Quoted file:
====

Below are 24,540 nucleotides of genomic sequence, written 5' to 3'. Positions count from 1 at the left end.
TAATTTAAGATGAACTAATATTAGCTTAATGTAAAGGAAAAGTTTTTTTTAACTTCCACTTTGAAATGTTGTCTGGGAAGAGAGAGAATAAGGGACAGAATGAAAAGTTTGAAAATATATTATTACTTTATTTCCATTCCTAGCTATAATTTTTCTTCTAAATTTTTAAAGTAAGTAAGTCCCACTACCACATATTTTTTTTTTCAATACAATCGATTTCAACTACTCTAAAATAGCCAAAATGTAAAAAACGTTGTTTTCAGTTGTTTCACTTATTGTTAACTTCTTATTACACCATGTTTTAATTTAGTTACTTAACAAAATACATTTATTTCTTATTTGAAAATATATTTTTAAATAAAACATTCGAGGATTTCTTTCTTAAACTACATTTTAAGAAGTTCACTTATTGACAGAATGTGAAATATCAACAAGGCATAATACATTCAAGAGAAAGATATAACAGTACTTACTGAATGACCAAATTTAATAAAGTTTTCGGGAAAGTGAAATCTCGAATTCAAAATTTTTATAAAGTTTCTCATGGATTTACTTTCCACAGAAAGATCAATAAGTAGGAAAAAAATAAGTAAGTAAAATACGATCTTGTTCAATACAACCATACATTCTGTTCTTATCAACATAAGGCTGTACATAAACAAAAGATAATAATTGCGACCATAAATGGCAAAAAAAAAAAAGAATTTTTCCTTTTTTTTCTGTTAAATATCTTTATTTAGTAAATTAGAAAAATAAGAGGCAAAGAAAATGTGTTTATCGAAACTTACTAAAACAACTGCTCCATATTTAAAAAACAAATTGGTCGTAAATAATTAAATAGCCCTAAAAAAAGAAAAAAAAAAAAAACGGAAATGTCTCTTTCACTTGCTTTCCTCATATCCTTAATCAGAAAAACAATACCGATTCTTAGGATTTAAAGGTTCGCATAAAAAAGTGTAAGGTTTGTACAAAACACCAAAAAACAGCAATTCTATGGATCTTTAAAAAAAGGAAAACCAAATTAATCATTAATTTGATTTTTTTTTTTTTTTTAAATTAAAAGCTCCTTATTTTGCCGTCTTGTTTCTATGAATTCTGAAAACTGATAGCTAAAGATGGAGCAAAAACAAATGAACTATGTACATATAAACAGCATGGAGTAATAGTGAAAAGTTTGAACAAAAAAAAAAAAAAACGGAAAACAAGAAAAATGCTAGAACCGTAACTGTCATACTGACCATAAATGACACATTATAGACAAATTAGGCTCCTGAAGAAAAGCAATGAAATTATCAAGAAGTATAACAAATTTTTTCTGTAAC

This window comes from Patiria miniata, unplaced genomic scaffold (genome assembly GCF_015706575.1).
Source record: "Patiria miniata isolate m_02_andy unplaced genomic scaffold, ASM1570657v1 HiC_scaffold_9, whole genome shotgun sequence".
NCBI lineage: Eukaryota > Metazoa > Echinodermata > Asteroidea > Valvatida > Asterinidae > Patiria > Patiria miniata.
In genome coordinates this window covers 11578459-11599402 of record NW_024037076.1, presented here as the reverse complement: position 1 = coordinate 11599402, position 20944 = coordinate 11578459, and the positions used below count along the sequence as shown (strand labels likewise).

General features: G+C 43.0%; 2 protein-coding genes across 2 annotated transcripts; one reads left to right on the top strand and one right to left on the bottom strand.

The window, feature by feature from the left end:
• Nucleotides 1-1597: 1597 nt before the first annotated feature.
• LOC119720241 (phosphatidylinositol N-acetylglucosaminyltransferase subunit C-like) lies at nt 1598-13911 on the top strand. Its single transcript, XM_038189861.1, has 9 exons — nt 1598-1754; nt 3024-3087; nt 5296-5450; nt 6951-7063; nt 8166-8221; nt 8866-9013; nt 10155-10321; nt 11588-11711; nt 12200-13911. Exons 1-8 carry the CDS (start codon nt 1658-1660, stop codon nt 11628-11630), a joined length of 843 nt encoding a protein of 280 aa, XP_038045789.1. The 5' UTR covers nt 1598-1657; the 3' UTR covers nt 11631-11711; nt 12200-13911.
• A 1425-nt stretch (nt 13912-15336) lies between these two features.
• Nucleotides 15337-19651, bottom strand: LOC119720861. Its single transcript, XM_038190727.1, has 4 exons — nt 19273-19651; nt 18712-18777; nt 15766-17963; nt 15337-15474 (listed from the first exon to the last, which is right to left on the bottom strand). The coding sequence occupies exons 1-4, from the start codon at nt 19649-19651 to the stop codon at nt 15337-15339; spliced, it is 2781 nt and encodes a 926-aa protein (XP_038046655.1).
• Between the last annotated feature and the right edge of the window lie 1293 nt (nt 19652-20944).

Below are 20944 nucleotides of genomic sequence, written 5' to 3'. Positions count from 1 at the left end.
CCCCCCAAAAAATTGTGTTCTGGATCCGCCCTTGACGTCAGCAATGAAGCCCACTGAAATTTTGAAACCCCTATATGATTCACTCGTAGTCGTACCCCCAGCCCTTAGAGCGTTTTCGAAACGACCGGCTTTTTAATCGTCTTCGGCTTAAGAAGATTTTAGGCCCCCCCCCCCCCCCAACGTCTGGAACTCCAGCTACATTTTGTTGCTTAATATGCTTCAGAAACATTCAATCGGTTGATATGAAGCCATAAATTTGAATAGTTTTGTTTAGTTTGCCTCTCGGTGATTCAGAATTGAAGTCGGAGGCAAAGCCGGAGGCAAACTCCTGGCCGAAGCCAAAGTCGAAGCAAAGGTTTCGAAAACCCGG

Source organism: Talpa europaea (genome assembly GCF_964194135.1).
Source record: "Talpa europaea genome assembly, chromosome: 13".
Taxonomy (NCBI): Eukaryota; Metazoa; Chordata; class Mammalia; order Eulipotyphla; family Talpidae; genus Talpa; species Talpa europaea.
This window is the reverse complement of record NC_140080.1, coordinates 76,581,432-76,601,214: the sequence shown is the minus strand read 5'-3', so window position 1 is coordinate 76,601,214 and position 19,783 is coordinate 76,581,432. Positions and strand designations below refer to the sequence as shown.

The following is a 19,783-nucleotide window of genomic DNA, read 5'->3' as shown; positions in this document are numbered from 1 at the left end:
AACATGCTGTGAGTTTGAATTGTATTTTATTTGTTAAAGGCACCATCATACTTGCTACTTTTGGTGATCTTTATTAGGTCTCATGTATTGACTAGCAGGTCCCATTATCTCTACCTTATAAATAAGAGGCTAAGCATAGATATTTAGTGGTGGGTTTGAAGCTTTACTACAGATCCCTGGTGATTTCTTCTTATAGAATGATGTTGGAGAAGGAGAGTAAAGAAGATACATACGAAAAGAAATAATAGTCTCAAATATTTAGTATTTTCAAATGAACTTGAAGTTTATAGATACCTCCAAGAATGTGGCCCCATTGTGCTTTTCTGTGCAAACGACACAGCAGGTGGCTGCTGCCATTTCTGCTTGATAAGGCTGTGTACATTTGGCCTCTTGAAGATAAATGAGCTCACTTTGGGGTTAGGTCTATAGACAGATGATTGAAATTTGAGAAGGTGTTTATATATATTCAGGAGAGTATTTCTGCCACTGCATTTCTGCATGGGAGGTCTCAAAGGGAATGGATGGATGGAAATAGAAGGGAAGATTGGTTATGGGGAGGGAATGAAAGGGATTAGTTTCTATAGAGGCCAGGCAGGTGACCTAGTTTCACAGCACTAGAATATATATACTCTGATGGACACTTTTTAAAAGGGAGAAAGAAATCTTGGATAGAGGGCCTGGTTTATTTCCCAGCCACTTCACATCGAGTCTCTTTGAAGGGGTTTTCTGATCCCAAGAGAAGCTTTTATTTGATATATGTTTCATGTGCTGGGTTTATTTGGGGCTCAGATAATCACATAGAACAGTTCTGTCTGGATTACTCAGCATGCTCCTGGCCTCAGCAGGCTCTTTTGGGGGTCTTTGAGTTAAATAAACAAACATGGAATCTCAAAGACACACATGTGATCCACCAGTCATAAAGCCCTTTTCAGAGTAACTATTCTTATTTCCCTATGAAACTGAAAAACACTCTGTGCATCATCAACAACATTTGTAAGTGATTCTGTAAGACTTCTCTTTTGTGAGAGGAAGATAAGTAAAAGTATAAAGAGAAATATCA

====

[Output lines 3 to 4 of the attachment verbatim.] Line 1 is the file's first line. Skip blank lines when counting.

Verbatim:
This window comes from Patiria miniata, unplaced genomic scaffold (genome assembly GCF_015706575.1).
Source record: "Patiria miniata isolate m_02_andy unplaced genomic scaffold, ASM1570657v1 HiC_scaffold_9, whole genome shotgun sequence".